ARTICLES / General / Communication…the Essentials /
By William R. Leahy, M.D.
The role of the caregiver has many
facets. An effective caregiver, whether a
professional or family member, is interested in
providing educated, nurturing and loving care to allow
patients or loved ones to become as self-sufficient as
they might be and to heal with dignity.
An effective caregiver must be an effective
communicator. Communication is critical on several
levels. The caregiver is the “eyes and ears” of the
medical team, observing the patient daily, and must be
able to develop a rapport with nurses, therapists and
physicians. Secondly, the caregiver must be able to
discuss with the loved one daily needs, both emotional
and physical. It is evident, therefore, that the
caregiver must be skilled in the art of communication.
Communication—talking, listening and exchanging
information—is at the heart of caregiving. Effective
exchanges will allow you to understand your loved one’s
needs, express your concerns to the doctor and ask for
help you need from others.
Communication becomes more difficult when people are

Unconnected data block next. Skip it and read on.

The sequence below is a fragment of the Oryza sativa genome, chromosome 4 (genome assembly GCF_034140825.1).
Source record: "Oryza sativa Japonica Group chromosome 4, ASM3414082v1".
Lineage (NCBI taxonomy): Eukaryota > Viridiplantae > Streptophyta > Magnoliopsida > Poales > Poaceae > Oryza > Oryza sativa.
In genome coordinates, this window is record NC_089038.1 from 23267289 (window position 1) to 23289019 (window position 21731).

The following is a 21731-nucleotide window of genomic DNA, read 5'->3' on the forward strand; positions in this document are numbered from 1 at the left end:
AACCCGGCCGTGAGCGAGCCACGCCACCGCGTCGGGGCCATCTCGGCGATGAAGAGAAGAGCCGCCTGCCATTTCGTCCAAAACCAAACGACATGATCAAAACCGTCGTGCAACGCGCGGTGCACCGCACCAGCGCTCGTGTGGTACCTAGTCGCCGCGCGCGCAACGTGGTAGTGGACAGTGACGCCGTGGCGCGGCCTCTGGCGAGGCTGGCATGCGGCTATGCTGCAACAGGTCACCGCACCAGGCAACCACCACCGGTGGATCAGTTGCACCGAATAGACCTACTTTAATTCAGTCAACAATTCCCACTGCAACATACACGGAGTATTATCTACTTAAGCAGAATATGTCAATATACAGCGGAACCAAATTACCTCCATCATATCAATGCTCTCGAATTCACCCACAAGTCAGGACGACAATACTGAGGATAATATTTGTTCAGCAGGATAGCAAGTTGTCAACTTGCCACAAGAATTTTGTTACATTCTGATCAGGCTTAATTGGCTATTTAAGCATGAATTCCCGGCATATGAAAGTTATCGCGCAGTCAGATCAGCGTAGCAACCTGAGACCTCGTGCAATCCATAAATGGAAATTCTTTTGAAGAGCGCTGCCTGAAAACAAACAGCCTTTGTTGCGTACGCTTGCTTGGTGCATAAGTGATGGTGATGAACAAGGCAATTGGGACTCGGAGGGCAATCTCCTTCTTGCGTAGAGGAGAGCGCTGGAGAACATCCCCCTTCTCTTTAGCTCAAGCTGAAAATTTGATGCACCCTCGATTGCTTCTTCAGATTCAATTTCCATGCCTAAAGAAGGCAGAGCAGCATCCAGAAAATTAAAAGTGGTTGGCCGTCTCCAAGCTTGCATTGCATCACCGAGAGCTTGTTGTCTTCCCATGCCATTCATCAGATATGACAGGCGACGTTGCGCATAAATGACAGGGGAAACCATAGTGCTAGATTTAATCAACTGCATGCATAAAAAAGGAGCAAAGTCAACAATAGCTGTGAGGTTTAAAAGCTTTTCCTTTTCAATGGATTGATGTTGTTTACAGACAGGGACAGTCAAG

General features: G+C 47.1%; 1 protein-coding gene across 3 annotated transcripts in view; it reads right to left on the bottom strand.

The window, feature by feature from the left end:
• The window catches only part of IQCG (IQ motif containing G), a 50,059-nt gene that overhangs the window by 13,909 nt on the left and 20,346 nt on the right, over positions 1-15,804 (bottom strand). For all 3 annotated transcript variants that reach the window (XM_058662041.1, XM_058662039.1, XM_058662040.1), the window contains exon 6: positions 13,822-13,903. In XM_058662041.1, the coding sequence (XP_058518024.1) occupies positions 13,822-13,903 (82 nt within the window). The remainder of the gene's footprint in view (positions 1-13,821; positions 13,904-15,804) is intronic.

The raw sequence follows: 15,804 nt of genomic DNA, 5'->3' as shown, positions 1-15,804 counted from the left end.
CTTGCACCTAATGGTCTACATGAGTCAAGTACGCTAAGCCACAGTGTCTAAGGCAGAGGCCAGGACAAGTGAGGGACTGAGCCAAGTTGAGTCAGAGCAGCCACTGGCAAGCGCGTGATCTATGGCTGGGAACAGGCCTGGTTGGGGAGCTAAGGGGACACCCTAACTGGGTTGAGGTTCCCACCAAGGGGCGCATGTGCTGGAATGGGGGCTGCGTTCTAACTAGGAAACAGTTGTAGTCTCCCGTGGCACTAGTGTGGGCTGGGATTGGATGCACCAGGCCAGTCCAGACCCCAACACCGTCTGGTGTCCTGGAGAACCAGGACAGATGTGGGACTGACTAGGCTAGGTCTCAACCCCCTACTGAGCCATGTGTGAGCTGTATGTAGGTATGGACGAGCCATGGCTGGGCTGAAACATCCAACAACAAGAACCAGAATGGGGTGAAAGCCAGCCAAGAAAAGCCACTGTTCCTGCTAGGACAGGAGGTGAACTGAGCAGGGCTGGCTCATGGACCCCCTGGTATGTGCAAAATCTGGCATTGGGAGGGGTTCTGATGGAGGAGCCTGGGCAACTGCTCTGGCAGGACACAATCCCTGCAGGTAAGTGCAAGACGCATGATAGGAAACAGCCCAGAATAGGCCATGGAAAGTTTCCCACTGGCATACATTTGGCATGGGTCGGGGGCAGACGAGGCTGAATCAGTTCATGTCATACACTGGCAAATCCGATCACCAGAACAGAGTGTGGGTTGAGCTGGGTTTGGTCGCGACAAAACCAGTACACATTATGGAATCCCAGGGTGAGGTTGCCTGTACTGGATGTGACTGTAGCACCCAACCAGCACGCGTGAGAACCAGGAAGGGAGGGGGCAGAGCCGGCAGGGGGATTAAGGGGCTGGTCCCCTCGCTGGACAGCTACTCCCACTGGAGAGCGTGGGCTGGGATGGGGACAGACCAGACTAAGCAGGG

tired, in pain, frustrated or depressed. It is easy to
become distracted, confused or intimidated in a doctor’s
office or on the phone with an insurance representative.
When communication breaks down, the misunderstandings
that arise can range from inconvenience to disastrous.
By keeping a few basic communication principles in mind,
you can keep the flow of information open with your
family and with the care team.
Ascertain any special needs that your
loved one has that might affect communication. Does he
have hearing, vision or speech impairments? Is there
dementia or confusion? Talk with any former caregivers
to get an idea of what kind of communication has been
effective for them. Also talk with healthcare
professionals in the field relating to your loved one’s
impairment for communication strategies. Be prepared to
adjust communication strategies as his condition